Born in Florida, November 20, 1922, Clark Hulings was raised in Westfield, N.J. Over his lifetime, he resided in New York, Louisiana, and throughout Europe before settling in Santa Fe, New Mexico, in 1972.
His art training began as a teenager with Sigismund Ivanowsky and the famed draftsman George Bridgman and continued at The Art Students League with Frank Reilly. With a degree in physics from Haverford College, Pa., Hulings pursued an initial career as a portraitist in Louisiana, followed by freelance illustration in New York, notably paperback book covers, during the 1950s.
By the early 1960s, Hulings devoted himself to easel paintings. In 1965 he debuted in New York, N.Y., at The Grand Central Art Galleries. In 1973 he was the first recipient of the Prix de West Award at the National Academy of Western Art and in 1976 he was the subject of a solo exhibition at the National Cowboy and Western Heritage Center, Oklahoma City, Ok., that was documented in the book Hulings—A Collection of Oil Paintings (Lowell Press), followed in 1978 by a retrospective at the Museum of the Southwest, Midland, Texas, and a 1981 exhibition at the C.M. Russell Museum, Great Falls, Montana.
Most recently, Hulings' work was the subject of a 2007 one-man exhibition organized by Morris & Whiteside Galleries, Hilton Head, South Carolina, and a feature exhibition presented by Morris & Whiteside Galleries at The Forbes Galleries, New York City in 2011 that included works from his personal collection not previously seen.
As one of the leading American realist painters, Hulings traveled the world looking for rural and urban landscapes and genre scenes that became the subjects of paintings reflecting the vibrancy of the human spirit. Admired for his genius in manipulating the formal elements, he searched for beauty in places where others might only find misery: In the world of street people he saw compassion and self-respect. In urban alleyways he envisioned sunlit corridors of family activity. Among rustic farmers he discovered people whose lives were synchronized with cycles of the seasons and the animals they care for.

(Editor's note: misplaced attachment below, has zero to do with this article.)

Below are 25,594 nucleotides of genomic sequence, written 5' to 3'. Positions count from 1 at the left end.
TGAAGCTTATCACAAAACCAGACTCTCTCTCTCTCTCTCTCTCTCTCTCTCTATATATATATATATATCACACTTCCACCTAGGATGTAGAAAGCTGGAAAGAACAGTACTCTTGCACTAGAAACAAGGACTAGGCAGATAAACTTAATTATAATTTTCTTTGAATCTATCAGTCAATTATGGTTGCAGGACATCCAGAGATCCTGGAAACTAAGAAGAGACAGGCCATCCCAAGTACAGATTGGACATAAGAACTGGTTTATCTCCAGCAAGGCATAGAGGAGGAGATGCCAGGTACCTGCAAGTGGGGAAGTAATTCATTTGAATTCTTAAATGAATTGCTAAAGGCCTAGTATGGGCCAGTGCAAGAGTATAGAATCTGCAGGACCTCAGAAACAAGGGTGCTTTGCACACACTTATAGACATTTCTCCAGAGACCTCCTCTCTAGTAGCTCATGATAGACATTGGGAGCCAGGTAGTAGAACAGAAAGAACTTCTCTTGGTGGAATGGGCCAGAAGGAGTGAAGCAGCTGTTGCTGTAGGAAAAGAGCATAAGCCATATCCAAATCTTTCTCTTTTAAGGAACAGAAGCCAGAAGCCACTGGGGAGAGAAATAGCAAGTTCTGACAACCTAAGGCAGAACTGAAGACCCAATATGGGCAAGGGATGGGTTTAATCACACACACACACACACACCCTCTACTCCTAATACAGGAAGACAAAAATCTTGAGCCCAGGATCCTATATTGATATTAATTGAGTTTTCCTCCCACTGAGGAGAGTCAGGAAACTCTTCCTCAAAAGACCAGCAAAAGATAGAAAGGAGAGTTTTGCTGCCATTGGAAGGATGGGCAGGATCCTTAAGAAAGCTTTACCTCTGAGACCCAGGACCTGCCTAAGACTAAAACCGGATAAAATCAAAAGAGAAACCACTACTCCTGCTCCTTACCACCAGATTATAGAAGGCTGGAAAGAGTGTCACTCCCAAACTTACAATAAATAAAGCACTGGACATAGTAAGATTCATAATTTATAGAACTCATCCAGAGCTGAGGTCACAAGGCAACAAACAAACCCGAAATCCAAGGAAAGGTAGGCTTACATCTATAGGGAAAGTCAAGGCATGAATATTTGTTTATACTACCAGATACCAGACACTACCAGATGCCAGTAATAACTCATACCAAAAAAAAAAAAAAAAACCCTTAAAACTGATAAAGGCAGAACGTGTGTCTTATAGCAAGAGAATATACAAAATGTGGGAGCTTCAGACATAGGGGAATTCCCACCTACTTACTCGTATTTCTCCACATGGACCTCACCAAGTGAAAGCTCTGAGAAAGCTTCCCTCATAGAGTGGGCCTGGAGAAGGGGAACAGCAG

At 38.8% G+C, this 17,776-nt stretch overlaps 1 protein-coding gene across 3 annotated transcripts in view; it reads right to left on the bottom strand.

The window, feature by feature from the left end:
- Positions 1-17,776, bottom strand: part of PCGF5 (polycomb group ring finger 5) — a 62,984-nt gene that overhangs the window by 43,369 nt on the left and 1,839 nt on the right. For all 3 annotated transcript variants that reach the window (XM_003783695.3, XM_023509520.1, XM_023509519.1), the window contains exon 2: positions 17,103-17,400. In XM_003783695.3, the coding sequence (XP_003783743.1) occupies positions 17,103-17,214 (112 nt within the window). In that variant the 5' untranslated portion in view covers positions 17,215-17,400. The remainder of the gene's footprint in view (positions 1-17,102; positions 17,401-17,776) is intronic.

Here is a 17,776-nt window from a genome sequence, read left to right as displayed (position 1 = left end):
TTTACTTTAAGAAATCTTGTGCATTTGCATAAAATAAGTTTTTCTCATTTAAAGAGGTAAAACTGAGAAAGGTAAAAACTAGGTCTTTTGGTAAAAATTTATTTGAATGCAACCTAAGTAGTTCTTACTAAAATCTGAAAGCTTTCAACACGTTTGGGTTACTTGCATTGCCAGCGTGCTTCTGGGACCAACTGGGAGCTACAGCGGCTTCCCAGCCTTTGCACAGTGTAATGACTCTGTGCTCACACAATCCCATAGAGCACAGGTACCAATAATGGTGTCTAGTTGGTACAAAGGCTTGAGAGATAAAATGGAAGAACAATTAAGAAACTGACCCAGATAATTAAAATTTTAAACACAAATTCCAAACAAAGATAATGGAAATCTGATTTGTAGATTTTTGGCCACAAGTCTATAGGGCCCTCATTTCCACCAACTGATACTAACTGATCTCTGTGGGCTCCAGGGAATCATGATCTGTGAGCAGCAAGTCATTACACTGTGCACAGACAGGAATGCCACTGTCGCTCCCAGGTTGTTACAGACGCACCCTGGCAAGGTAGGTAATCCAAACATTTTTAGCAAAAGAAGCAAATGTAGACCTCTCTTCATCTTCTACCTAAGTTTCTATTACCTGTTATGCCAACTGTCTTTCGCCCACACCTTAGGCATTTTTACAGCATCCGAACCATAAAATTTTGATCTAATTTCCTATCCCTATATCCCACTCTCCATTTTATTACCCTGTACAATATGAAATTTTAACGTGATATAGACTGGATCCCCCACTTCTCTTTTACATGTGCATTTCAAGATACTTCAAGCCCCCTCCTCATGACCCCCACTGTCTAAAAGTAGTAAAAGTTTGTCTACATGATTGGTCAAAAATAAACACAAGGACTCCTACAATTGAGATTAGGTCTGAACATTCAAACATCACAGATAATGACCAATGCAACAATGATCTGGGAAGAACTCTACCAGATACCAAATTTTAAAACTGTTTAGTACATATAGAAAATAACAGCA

Hulings' ability to see timeless beauty in momentary human gestures and activities won him the appellation "master" on numerous occasions. His celebration of textures as expressed through light, shadow, and atmosphere was explained as "describing air itself." His modesty in the face of such acclaim was legendary. Throughout his career he maintained a personal profile far lower than his national acclaim.
Hulings' subject matter was gathered throughout North America and Europe, notably France, Italy, and Spain, where he lived as a child and frequently visited as an adult. Among his signature subjects are complex Mexican and European market scenes that include panoplies of colors, surfaces, and shapes. His affection for donkeys was a trademark, with the animal's quiet demeanors becoming a metaphor of human patience and perseverance.
In 1986, Hulings authored the book A Gallery of Paintings by Clark Hulings (White Burro Publishing). The book was updated and reissued in soft cover in 2006. His paintings have been included in countless articles and surveys such as The Majesty of the Grand Canyon: 150 Years of Art (Pomegranate Press) and Landscapes of New Mexico: Paintings of the Land of Enchantment (Fresco Fine Art Publishing).
Hulings was the recipient of numerous awards from organizations including The Allied Artists of America, The Salmagundi Club and The Hudson Valley Art Association. In 1973 he received the Prix de West Award from the National Cowboy and Western Heritage Museum, where his painting Grand Canyon, Kaibab Trail is in the permanent collection. In his adopted state, Hulings was recognized with his first one-man show in 1945 at the New Mexico Museum of Art, Santa Fe. In 1985, the museum installed a Hulings plaque on its artist walk of fame; and in 2004, he received the New Mexico Governor's Award for Excellence in the Arts.
Clark Hulings died on February 2, 2011.